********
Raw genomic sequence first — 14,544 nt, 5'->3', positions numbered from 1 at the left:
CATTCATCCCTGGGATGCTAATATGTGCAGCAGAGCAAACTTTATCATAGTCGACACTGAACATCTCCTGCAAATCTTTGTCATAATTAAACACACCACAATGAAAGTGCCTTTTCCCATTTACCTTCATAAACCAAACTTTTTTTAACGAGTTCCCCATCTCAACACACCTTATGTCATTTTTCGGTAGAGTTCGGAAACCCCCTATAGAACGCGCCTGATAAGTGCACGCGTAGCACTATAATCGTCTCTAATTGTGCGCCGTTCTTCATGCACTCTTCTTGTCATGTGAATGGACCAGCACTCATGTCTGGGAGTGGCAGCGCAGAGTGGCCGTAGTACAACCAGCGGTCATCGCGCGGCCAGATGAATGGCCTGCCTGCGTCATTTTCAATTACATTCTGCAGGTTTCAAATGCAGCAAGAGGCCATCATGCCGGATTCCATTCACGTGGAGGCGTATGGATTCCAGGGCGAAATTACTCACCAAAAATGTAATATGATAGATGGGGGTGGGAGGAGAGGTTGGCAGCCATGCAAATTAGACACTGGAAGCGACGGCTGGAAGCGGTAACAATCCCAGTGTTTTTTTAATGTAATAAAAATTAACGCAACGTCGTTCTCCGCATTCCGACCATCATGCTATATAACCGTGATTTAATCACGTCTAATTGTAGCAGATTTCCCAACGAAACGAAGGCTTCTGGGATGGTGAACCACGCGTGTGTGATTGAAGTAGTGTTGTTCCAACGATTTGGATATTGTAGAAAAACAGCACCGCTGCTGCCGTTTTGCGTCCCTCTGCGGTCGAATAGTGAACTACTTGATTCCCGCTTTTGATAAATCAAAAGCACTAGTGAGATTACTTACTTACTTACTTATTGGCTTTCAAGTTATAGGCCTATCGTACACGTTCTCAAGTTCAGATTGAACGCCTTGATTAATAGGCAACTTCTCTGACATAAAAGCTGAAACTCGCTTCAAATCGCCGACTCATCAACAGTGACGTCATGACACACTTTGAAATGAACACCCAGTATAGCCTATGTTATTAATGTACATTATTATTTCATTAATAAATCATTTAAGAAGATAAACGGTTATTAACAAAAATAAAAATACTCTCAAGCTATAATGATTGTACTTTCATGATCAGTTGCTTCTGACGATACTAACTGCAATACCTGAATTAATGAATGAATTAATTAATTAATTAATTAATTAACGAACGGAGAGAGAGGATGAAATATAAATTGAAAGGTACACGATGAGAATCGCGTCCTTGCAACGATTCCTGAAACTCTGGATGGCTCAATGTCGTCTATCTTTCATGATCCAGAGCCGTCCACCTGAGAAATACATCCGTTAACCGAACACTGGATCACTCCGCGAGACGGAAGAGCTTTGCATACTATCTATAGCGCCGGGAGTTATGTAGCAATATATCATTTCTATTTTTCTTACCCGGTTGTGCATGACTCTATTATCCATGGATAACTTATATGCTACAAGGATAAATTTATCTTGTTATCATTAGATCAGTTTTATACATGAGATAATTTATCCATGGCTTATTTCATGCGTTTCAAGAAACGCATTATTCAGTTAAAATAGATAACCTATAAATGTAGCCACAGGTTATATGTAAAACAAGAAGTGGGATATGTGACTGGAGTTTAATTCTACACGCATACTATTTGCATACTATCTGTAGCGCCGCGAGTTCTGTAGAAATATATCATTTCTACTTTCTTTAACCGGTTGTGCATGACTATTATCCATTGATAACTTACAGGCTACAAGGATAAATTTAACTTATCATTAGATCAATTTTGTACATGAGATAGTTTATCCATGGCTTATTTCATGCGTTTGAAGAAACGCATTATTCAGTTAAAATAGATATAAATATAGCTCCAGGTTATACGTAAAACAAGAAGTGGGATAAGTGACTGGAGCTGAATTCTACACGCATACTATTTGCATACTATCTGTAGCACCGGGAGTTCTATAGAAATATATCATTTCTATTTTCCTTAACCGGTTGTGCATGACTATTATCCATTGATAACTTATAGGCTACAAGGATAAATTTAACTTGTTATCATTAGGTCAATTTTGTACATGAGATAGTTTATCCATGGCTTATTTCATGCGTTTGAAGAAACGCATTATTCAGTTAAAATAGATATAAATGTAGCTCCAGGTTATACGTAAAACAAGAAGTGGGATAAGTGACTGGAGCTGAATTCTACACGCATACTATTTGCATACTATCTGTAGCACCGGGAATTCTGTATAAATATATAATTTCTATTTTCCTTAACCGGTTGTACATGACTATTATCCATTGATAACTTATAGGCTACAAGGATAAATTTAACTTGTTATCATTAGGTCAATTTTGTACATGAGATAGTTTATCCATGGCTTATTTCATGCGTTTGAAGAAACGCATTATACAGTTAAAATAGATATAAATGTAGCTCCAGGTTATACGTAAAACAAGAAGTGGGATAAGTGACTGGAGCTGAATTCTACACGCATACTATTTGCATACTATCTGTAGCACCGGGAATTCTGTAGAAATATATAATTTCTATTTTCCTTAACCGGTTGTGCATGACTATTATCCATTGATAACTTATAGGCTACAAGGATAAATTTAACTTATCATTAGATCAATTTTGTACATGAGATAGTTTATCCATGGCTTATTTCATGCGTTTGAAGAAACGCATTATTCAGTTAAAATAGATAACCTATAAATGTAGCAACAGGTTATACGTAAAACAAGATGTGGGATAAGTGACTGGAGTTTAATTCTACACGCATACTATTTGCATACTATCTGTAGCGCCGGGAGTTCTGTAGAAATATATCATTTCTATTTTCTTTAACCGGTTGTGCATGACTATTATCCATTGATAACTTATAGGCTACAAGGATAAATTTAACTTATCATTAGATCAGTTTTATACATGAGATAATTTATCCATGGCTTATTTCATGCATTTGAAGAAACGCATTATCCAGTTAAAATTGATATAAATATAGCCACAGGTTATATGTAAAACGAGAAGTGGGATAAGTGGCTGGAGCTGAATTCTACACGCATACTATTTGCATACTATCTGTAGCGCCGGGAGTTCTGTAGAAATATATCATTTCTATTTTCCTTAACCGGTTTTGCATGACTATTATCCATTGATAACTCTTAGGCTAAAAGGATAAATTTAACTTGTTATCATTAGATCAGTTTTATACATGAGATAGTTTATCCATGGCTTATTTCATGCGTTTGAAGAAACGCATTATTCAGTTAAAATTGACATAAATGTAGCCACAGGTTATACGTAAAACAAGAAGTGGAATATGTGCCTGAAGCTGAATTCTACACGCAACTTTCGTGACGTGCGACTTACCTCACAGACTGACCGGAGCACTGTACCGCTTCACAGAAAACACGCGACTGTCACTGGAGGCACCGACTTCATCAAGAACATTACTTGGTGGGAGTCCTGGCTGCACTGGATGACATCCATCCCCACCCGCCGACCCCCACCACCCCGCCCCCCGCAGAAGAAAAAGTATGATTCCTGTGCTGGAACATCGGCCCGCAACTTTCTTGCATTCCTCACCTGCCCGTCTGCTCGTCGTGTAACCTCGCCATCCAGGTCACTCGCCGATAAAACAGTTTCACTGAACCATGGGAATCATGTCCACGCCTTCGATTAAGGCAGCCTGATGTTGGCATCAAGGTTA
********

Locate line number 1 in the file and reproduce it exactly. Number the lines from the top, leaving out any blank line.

Raw genomic sequence first — 14,544 nt, 5'->3', positions numbered from 1 at the left: